…YOU KNOW WHAT YOU WANT BUT DON’T KNOW WHERE TO GET IT. And that’s exactly why you should call us. We build specialty acoustics for architects, acoustic engineers and designers, acousticians, studio and media room builders, interior designers and sound contractors. We provide a number of OEM products that are marketed by others and maintain a strict level of confidentiality. Our acoustic works began in the mid 80’s, when we were formed to manufacture the TubeTrap. Since then we’ve developed literally hundreds of acoustic specialty acoustic products. Some of these products actually became new marketed products because of their broad based appeal but many of them remain virtually unknown to all but the clients for whom they were initially developed.
Some people know exactly what they want. They send over confidential plans of what they want. We study them and ask a lot of questions, to make sure all the details have already been thought through and accounted for, from a number of viewpoints. We make a serious market research, to determine if the product or something like it already exists, and is readily available. But usually the client has already exhausted themselves on this task and the product they want does not exist. Fabrication techniques and costs, packaging, shipping and installation are some of the basic issues that are frequently not considered by the clients. We study the proposed project, ask lots of questions, make a few suggestions and eventually come up with a firm product and proposal.
Others aren’t sure about what they want, but they are sure about what it has to do. Projects usually begin with a need to quiet a noise down using something that looks nice and isn’t very expensive. However, whatever is done can’t ruin the desirable components of the sound that already exists. Although these projects begin focused on the end result, they usually have very strong visual and cost limitations. For this work we are not just designing and building a product, we are psychoacoustic principles involved in the perception of sound and information to help guide what the products need to be like….
With specialty acoustic projects, a lot of emphasis gets placed on the products, their appearance and cost. What seems all too often are discussions about the quality of sound that the acoustic project is producing. Acoustic products may have some audible acoustic properties but whatever they may sound like in the nearfield, what matters is what the room sounds like after these products are installed in the room. From the inception an acoustic product development project is firmly based on the kind of sound that needs to be heard.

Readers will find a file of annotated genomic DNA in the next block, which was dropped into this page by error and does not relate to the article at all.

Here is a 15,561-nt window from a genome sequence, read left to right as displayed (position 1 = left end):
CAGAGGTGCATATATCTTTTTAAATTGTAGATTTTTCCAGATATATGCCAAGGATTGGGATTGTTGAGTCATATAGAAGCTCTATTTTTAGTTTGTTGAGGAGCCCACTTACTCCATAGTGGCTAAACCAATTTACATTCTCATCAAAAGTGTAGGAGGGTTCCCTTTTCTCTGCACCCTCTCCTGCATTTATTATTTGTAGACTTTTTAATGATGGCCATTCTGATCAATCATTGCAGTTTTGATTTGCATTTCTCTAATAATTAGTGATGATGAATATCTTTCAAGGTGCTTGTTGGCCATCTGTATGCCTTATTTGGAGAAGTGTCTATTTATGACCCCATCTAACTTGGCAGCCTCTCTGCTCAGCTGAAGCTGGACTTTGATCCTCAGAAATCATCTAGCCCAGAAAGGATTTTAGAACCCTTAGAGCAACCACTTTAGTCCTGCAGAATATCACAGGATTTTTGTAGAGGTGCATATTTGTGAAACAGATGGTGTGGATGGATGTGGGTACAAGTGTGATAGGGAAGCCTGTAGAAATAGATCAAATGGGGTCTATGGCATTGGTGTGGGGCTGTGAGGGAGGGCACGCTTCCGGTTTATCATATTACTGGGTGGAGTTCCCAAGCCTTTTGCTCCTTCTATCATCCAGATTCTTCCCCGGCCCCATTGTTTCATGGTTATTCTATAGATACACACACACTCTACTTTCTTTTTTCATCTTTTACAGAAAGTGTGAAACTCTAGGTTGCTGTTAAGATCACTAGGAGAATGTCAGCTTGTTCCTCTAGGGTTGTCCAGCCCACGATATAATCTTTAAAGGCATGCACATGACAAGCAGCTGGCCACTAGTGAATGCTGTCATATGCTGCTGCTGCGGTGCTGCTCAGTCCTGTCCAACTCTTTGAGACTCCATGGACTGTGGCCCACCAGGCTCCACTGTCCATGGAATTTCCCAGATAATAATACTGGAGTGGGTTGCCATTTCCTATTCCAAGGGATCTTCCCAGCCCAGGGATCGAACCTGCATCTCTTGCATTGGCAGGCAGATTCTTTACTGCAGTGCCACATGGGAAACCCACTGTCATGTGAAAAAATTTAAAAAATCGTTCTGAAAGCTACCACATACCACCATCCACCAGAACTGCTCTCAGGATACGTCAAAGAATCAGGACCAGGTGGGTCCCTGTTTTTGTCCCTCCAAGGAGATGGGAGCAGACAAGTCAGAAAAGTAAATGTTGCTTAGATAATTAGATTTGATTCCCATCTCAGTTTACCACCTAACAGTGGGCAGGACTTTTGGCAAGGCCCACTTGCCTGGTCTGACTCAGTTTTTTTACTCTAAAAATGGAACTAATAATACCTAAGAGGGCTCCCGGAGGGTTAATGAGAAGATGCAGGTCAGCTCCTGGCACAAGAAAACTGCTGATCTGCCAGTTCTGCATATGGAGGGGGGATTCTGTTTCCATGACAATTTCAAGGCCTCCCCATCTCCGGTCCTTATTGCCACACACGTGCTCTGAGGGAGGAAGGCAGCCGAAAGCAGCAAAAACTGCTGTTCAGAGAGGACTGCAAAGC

Taken to the extremes, there will always be some part of the sound that is located in some space that is not going to be welcome and there will be another part of that whole sound that will be welcome. Acoustic detailing is the pruning, or trimming of sound paths in different directions. We will be wanting some sound to travel certain paths in a room while other sounds, traveling on other paths will need to be cut back. In general, we want more of what is good to hear and less of what interferes with hearing and understanding.
A few years ago two neighbors were having a hard time with the noise from a new heat pump building up between their two houses. The cedar fence between the houses provided visual relief but no sonic relief. They asked for help. We build a waterproof insert for their common cedar fence. The heat pump noise was quieted, and the buildup of noise between the houses was calmed down. They were happy and relieved, and we had developed the first version of what was to become our SoundFence product line.
Another time we got a call from an events contractor, an underground cooling cave of a famous beer manufacturer needed to be quieted down. They were adding a small kitchen in a side interconnecting tunnel and wanted to host expensive sit down dinners. Problem was that the sound buildup in the brick lined tunnel was too strong and guests could not visit without raising their voices. Every type of sound panel idea was rejected by the architect. Everyone discovered that only no-changes in the appearance of the cave would be allowed. We tried making sound absorbing bricks and decided to forget it for the time being. Finally we took a number of photographs of the interior surface of the cave, seamed them together in photoshop and printed long rolls of the perfect match fabric. Then we created a way to have matching surface irregularity so the resulting curved sound panel looked just like the walls of the tunnel. It installed easily and the opening ceremony occurred on time…and no one ever knew they weren’t really looking at tricked out sound panels.